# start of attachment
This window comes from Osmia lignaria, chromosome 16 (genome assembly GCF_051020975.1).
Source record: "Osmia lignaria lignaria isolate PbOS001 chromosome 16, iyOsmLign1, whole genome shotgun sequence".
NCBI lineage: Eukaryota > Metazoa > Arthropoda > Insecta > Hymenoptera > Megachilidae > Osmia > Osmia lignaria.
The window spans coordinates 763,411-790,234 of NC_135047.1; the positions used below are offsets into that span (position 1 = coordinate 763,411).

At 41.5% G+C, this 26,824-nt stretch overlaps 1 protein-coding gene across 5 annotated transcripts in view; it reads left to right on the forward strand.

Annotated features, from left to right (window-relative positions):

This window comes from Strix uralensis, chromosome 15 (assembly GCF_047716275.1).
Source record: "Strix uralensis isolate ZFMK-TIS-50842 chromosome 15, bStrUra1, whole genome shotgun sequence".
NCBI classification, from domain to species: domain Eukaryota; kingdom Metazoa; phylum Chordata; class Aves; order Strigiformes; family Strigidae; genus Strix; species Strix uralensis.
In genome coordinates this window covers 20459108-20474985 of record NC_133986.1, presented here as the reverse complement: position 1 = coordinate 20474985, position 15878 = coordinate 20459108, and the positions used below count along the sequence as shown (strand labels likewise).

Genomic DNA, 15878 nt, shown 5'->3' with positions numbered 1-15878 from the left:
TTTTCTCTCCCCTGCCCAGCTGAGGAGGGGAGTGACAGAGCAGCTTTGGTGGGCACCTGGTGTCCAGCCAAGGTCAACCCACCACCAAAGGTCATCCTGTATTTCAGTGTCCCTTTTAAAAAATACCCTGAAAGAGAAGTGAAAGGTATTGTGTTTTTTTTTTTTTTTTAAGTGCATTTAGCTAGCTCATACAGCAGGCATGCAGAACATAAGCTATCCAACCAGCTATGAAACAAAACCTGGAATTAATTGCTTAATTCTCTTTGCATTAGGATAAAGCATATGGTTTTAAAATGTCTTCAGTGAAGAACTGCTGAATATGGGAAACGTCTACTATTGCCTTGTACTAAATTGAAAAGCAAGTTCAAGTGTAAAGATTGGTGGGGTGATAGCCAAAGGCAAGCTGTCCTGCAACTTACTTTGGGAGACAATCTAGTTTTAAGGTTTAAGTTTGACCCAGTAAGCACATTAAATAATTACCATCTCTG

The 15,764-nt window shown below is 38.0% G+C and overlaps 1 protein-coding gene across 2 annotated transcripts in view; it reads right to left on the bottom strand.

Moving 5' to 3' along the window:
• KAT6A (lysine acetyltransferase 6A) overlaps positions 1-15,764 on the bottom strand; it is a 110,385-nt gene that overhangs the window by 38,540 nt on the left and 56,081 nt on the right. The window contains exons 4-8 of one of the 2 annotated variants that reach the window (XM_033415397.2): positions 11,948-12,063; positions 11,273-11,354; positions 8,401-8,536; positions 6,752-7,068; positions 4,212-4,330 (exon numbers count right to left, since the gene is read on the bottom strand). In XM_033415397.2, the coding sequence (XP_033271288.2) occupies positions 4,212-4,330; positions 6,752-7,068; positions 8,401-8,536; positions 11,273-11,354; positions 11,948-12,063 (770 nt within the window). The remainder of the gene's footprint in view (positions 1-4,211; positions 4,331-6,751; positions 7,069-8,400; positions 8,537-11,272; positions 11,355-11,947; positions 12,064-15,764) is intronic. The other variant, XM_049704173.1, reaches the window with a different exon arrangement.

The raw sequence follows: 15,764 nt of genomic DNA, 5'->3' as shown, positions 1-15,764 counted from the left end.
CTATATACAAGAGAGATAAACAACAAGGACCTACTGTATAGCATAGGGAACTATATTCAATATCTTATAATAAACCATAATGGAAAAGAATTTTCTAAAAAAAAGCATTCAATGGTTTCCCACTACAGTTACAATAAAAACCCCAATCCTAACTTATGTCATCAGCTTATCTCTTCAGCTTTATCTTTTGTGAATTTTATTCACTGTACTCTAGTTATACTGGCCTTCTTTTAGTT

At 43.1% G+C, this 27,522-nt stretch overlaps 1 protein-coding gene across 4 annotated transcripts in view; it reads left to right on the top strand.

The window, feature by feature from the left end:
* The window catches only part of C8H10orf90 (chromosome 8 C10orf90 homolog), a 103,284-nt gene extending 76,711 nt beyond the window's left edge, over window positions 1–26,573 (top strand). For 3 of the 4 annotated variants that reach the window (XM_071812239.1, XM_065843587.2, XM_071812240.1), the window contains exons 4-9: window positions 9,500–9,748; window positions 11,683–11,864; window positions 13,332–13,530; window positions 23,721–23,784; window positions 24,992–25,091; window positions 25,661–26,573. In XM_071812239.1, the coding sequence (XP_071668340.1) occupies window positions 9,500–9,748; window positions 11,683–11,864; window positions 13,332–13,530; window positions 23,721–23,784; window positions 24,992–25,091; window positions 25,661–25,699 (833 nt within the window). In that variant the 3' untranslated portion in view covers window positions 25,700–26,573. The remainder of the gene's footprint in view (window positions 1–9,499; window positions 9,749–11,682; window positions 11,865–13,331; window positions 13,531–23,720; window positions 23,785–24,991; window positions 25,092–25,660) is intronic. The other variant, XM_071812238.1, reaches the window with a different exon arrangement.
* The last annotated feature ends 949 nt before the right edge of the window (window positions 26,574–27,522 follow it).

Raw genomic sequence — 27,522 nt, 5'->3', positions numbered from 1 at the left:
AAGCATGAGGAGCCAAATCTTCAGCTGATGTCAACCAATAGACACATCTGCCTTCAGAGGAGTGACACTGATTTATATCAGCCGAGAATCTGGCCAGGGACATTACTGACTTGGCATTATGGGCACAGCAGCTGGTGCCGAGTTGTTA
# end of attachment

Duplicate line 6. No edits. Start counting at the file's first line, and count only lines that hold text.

Annotated features, from left to right (window-relative positions):